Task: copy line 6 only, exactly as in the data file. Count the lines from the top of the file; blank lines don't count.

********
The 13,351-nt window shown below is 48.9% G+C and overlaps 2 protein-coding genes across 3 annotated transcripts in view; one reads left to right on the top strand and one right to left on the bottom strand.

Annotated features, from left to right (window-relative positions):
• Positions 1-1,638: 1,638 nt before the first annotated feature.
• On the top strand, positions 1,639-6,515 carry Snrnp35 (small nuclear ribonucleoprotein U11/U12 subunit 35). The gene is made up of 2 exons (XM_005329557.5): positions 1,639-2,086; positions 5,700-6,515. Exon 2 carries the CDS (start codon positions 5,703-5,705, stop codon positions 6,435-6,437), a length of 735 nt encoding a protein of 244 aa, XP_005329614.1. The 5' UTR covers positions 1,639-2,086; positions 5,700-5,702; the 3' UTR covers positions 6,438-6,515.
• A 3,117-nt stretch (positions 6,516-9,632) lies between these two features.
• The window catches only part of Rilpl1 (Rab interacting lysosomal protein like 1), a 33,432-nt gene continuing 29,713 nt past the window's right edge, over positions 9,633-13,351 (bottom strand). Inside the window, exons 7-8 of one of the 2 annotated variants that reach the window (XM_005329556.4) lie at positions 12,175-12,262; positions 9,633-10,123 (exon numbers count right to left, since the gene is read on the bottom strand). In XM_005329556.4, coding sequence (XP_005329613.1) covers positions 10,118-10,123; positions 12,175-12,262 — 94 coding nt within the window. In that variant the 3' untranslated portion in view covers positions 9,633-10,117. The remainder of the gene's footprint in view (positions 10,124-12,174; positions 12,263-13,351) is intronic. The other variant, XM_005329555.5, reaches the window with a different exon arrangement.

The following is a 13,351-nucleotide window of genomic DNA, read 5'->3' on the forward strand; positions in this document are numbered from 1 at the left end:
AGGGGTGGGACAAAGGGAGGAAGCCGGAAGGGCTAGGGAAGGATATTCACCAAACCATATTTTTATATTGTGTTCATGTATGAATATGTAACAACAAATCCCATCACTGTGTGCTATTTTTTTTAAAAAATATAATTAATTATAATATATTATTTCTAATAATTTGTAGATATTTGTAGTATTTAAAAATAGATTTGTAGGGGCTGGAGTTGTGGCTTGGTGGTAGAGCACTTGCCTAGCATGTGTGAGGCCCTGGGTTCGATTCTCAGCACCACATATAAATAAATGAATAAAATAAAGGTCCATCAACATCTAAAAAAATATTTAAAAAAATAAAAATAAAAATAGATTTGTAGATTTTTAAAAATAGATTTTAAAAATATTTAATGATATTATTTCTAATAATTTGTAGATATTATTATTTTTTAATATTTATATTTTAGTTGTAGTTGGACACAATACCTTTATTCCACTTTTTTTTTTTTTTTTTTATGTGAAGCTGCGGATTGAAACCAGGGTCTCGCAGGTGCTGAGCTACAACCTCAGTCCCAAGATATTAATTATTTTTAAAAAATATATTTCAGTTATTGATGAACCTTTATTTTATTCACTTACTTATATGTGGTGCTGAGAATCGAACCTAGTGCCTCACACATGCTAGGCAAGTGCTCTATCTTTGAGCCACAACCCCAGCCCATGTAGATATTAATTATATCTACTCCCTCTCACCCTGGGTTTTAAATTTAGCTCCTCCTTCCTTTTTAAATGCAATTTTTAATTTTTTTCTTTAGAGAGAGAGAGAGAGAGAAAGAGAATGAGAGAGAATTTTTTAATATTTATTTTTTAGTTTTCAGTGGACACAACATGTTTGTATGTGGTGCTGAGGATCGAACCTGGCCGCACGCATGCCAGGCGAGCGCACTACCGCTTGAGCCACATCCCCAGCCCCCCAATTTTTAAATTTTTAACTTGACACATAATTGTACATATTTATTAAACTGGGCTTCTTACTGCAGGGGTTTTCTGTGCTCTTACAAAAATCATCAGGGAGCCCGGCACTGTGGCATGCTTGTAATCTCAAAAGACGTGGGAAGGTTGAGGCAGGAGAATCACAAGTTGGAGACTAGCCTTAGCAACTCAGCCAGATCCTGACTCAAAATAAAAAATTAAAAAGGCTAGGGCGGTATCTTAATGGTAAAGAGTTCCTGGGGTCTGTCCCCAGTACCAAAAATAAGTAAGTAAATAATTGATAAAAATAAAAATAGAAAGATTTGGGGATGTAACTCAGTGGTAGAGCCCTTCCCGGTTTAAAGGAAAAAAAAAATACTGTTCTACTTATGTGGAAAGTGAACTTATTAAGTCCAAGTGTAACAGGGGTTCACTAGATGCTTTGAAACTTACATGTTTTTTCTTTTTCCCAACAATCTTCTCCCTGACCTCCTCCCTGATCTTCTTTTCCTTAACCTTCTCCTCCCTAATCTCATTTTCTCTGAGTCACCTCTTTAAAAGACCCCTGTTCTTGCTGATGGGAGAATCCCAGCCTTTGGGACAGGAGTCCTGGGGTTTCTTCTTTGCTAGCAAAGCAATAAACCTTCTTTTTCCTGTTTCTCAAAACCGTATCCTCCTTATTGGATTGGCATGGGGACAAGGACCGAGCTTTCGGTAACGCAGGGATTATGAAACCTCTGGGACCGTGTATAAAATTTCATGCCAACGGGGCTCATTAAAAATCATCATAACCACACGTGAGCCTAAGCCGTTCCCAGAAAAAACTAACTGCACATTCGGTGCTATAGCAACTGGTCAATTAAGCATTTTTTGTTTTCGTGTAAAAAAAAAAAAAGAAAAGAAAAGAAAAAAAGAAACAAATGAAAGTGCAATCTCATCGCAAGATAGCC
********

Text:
• The window catches only part of Rilpl1 (Rab interacting lysosomal protein like 1), a 33,432-nt gene continuing 29,713 nt past the window's right edge, over positions 9,633-13,351 (bottom strand). Inside the window, exons 7-8 of one of the 2 annotated variants that reach the window (XM_005329556.4) lie at positions 12,175-12,262; positions 9,633-10,123 (exon numbers count right to left, since the gene is read on the bottom strand). In XM_005329556.4, coding sequence (XP_005329613.1) covers positions 10,118-10,123; positions 12,175-12,262 — 94 coding nt within the window. In that variant the 3' untranslated portion in view covers positions 9,633-10,117. The remainder of the gene's footprint in view (positions 10,124-12,174; positions 12,263-13,351) is intronic. The other variant, XM_005329555.5, reaches the window with a different exon arrangement.